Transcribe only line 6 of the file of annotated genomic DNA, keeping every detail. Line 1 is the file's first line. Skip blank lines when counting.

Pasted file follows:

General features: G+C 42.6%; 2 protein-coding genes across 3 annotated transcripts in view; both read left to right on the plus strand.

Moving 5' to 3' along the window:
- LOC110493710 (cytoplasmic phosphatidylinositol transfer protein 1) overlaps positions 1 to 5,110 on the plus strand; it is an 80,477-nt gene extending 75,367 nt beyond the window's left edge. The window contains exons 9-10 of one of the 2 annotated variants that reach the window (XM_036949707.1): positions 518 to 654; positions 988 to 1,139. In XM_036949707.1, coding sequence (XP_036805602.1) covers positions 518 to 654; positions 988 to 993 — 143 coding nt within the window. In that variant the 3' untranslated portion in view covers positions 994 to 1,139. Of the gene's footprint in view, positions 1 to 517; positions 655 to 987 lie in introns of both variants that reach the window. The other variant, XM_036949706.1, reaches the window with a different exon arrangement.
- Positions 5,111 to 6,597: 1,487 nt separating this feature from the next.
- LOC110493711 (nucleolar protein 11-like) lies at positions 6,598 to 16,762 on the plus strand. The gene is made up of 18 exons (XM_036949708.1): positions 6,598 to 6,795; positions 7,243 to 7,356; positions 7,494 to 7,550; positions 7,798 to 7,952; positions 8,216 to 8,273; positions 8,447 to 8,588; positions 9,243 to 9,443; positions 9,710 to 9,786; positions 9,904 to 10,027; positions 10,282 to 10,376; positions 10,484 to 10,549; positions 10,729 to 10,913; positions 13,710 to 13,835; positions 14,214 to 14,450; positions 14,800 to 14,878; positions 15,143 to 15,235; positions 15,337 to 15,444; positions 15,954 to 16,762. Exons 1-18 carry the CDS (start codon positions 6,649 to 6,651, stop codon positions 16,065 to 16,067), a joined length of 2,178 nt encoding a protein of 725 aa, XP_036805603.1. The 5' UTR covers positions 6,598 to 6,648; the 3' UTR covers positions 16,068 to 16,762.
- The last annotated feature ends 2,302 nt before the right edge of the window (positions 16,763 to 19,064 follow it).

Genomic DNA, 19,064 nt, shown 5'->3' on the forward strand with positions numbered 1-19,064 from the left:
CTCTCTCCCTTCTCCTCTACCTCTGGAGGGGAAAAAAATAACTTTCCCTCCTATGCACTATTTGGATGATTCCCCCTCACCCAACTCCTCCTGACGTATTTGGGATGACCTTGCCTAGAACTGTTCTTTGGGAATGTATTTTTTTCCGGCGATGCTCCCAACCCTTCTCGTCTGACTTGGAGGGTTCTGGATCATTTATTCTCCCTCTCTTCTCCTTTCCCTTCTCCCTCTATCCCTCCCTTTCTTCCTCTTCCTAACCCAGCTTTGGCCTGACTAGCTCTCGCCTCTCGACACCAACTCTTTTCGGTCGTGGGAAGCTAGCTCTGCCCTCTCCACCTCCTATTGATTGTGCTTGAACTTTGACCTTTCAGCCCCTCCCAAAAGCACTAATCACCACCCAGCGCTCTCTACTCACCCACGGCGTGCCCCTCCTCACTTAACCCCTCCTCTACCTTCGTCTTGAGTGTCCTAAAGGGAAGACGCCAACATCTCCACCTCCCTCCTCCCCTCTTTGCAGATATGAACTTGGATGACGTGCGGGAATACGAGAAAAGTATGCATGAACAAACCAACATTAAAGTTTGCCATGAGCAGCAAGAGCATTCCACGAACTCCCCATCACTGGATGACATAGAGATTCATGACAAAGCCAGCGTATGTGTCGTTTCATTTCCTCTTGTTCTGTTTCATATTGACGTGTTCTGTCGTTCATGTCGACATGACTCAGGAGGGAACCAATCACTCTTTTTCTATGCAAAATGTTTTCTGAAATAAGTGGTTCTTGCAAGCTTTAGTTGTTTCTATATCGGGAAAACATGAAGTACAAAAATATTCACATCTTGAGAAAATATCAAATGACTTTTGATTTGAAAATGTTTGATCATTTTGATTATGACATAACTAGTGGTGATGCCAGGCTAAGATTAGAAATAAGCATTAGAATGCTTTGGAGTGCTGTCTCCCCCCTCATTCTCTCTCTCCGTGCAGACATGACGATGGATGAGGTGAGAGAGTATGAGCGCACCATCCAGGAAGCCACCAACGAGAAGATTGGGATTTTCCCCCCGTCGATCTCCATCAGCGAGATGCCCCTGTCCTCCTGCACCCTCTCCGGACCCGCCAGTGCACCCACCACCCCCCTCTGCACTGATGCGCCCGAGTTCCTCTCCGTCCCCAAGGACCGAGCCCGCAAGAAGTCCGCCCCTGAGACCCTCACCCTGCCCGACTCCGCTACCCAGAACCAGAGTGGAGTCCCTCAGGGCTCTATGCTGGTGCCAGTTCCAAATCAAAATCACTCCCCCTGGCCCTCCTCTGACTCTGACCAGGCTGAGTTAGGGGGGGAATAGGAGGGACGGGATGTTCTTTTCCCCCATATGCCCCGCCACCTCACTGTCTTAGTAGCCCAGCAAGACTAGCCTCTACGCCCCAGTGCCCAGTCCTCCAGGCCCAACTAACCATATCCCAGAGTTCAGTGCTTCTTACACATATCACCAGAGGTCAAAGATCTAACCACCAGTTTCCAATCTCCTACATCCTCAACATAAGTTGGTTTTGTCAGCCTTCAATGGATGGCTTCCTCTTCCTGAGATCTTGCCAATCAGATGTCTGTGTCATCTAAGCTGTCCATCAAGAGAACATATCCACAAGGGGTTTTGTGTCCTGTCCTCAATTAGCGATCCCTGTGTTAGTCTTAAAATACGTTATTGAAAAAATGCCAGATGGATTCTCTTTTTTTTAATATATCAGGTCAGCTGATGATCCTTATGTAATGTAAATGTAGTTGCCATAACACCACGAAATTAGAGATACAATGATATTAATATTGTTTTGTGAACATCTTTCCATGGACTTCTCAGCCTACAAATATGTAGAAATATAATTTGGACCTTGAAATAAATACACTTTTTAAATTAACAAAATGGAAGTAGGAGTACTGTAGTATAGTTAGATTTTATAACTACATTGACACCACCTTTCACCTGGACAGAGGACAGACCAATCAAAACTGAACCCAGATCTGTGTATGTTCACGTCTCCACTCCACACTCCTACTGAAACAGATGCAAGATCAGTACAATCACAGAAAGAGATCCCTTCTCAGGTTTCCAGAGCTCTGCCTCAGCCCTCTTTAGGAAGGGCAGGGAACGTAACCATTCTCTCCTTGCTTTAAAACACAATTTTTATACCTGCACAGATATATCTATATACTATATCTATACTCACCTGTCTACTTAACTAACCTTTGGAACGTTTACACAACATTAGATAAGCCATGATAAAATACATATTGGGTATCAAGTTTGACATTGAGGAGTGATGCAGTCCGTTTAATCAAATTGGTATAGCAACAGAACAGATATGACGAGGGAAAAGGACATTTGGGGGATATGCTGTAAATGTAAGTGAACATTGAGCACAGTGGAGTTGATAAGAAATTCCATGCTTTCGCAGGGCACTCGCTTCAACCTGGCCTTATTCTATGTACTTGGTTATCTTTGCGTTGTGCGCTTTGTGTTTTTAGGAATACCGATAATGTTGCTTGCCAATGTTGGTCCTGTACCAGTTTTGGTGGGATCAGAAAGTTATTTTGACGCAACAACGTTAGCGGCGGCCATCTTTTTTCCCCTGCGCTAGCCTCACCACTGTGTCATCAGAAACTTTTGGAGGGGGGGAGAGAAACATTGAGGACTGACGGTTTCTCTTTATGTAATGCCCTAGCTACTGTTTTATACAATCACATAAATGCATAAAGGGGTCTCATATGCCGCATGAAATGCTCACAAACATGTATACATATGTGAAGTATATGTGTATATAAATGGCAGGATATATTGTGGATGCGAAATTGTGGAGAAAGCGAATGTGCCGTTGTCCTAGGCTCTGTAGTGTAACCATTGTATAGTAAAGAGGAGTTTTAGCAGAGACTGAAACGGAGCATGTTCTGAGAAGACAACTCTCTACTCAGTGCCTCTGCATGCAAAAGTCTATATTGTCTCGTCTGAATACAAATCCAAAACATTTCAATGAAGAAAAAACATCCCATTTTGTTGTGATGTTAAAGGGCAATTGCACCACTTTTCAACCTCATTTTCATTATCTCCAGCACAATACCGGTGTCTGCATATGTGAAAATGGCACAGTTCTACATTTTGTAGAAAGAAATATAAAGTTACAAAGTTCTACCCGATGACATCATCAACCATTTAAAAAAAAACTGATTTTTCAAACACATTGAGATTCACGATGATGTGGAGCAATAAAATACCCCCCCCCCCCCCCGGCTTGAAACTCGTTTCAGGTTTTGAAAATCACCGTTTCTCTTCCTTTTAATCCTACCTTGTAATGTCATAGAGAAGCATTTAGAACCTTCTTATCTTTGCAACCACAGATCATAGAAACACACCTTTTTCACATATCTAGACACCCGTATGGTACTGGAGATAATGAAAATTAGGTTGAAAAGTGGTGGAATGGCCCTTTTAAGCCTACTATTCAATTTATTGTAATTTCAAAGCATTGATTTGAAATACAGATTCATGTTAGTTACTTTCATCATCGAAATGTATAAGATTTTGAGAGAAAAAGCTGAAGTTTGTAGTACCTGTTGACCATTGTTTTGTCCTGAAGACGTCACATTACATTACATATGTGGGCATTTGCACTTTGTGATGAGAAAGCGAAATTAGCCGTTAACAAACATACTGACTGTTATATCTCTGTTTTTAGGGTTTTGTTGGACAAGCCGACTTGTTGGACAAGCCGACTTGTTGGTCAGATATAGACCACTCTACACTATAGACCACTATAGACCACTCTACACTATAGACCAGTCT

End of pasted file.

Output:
- The last annotated feature ends 2,302 nt before the right edge of the window (positions 16,763 to 19,064 follow it).